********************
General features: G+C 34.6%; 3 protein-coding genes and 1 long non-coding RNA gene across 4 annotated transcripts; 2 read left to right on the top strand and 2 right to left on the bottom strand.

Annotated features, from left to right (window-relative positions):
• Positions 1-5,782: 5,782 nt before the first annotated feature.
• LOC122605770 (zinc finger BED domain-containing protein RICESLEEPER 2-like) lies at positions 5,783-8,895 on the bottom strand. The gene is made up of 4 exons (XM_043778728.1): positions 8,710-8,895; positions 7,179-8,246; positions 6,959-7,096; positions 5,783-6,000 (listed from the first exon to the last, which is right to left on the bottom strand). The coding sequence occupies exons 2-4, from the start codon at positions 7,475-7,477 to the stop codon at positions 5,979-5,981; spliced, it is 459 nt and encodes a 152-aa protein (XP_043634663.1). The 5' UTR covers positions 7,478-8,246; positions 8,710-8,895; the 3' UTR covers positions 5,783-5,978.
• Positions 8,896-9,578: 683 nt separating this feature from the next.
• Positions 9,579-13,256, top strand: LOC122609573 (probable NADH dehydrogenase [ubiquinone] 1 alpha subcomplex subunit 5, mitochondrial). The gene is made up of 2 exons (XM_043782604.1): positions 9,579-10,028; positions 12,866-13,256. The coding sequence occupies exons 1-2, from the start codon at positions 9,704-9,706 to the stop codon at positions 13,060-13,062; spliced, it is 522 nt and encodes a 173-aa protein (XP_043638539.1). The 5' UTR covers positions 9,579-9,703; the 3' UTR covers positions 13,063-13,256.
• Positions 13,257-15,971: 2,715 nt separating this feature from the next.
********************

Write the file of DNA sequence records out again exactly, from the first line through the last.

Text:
General features: G+C 34.6%; 3 protein-coding genes and 1 long non-coding RNA gene across 4 annotated transcripts; 2 read left to right on the top strand and 2 right to left on the bottom strand.

Annotated features, from left to right (window-relative positions):
• Positions 1-5,782: 5,782 nt before the first annotated feature.
• LOC122605770 (zinc finger BED domain-containing protein RICESLEEPER 2-like) lies at positions 5,783-8,895 on the bottom strand. The gene is made up of 4 exons (XM_043778728.1): positions 8,710-8,895; positions 7,179-8,246; positions 6,959-7,096; positions 5,783-6,000 (listed from the first exon to the last, which is right to left on the bottom strand). The coding sequence occupies exons 2-4, from the start codon at positions 7,475-7,477 to the stop codon at positions 5,979-5,981; spliced, it is 459 nt and encodes a 152-aa protein (XP_043634663.1). The 5' UTR covers positions 7,478-8,246; positions 8,710-8,895; the 3' UTR covers positions 5,783-5,978.
• Positions 8,896-9,578: 683 nt separating this feature from the next.
• Positions 9,579-13,256, top strand: LOC122609573 (probable NADH dehydrogenase [ubiquinone] 1 alpha subcomplex subunit 5, mitochondrial). The gene is made up of 2 exons (XM_043782604.1): positions 9,579-10,028; positions 12,866-13,256. The coding sequence occupies exons 1-2, from the start codon at positions 9,704-9,706 to the stop codon at positions 13,060-13,062; spliced, it is 522 nt and encodes a 173-aa protein (XP_043638539.1). The 5' UTR covers positions 9,579-9,703; the 3' UTR covers positions 13,063-13,256.
• Positions 13,257-15,971: 2,715 nt separating this feature from the next.